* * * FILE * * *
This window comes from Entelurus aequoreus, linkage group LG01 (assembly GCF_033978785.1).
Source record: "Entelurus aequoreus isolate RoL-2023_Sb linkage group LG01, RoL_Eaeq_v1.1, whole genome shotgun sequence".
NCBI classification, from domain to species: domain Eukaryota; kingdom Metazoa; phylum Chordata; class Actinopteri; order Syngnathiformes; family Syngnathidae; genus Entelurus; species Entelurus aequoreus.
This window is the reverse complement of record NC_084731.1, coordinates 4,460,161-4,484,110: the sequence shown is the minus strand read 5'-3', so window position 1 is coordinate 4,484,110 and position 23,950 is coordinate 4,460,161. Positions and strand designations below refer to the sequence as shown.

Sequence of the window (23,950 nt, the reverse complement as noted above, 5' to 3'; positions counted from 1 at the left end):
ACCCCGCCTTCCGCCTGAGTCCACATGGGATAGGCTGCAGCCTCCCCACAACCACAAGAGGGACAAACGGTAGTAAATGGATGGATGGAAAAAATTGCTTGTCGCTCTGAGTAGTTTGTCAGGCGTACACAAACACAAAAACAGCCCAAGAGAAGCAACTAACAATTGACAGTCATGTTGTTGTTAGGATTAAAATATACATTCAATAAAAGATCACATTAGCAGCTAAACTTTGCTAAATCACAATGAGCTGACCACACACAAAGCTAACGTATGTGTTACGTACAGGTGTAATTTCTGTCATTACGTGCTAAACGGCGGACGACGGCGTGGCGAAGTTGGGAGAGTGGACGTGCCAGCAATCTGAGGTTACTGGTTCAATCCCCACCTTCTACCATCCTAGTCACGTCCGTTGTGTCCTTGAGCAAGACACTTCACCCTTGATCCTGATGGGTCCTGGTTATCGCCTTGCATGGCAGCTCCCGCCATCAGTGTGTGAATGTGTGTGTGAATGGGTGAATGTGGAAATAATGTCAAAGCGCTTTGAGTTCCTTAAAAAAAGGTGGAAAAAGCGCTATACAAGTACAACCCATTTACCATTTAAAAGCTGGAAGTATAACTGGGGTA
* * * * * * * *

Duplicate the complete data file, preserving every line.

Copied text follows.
This window comes from Entelurus aequoreus, linkage group LG01 (assembly GCF_033978785.1).
Source record: "Entelurus aequoreus isolate RoL-2023_Sb linkage group LG01, RoL_Eaeq_v1.1, whole genome shotgun sequence".
NCBI classification, from domain to species: domain Eukaryota; kingdom Metazoa; phylum Chordata; class Actinopteri; order Syngnathiformes; family Syngnathidae; genus Entelurus; species Entelurus aequoreus.
This window is the reverse complement of record NC_084731.1, coordinates 4,460,161-4,484,110: the sequence shown is the minus strand read 5'-3', so window position 1 is coordinate 4,484,110 and position 23,950 is coordinate 4,460,161. Positions and strand designations below refer to the sequence as shown.

Sequence of the window (23,950 nt, the reverse complement as noted above, 5' to 3'; positions counted from 1 at the left end):
ACCCCGCCTTCCGCCTGAGTCCACATGGGATAGGCTGCAGCCTCCCCACAACCACAAGAGGGACAAACGGTAGTAAATGGATGGATGGAAAAAATTGCTTGTCGCTCTGAGTAGTTTGTCAGGCGTACACAAACACAAAAACAGCCCAAGAGAAGCAACTAACAATTGACAGTCATGTTGTTGTTAGGATTAAAATATACATTCAATAAAAGATCACATTAGCAGCTAAACTTTGCTAAATCACAATGAGCTGACCACACACAAAGCTAACGTATGTGTTACGTACAGGTGTAATTTCTGTCATTACGTGCTAAACGGCGGACGACGGCGTGGCGAAGTTGGGAGAGTGGACGTGCCAGCAATCTGAGGTTACTGGTTCAATCCCCACCTTCTACCATCCTAGTCACGTCCGTTGTGTCCTTGAGCAAGACACTTCACCCTTGATCCTGATGGGTCCTGGTTATCGCCTTGCATGGCAGCTCCCGCCATCAGTGTGTGAATGTGTGTGTGAATGGGTGAATGTGGAAATAATGTCAAAGCGCTTTGAGTTCCTTAAAAAAAGGTGGAAAAAGCGCTATACAAGTACAACCCATTTACCATTTAAAAGCTGGAAGTATAACTGGGGTA